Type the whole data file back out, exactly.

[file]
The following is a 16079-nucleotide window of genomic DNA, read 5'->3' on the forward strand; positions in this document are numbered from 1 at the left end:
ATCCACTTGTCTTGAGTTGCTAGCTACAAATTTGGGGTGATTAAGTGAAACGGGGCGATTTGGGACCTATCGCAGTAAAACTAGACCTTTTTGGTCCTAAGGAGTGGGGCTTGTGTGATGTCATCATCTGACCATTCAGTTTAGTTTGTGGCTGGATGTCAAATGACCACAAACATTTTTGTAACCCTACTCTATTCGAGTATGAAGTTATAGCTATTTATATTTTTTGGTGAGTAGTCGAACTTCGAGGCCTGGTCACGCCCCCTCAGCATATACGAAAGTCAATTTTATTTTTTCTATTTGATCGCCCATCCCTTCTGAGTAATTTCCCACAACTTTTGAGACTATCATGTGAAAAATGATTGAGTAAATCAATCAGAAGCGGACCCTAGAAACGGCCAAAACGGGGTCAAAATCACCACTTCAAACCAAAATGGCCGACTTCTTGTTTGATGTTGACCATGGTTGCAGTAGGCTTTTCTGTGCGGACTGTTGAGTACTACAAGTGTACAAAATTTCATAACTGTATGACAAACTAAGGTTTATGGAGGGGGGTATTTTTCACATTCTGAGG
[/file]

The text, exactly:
The following is a 16079-nucleotide window of genomic DNA, read 5'->3' on the forward strand; positions in this document are numbered from 1 at the left end:
ATCCACTTGTCTTGAGTTGCTAGCTACAAATTTGGGGTGATTAAGTGAAACGGGGCGATTTGGGACCTATCGCAGTAAAACTAGACCTTTTTGGTCCTAAGGAGTGGGGCTTGTGTGATGTCATCATCTGACCATTCAGTTTAGTTTGTGGCTGGATGTCAAATGACCACAAACATTTTTGTAACCCTACTCTATTCGAGTATGAAGTTATAGCTATTTATATTTTTTGGTGAGTAGTCGAACTTCGAGGCCTGGTCACGCCCCCTCAGCATATACGAAAGTCAATTTTATTTTTTCTATTTGATCGCCCATCCCTTCTGAGTAATTTCCCACAACTTTTGAGACTATCATGTGAAAAATGATTGAGTAAATCAATCAGAAGCGGACCCTAGAAACGGCCAAAACGGGGTCAAAATCACCACTTCAAACCAAAATGGCCGACTTCTTGTTTGATGTTGACCATGGTTGCAGTAGGCTTTTCTGTGCGGACTGTTGAGTACTACAAGTGTACAAAATTTCATAACTGTATGACAAACTAAGGTTTATGGAGGGGGGTATTTTTCACATTCTGAGG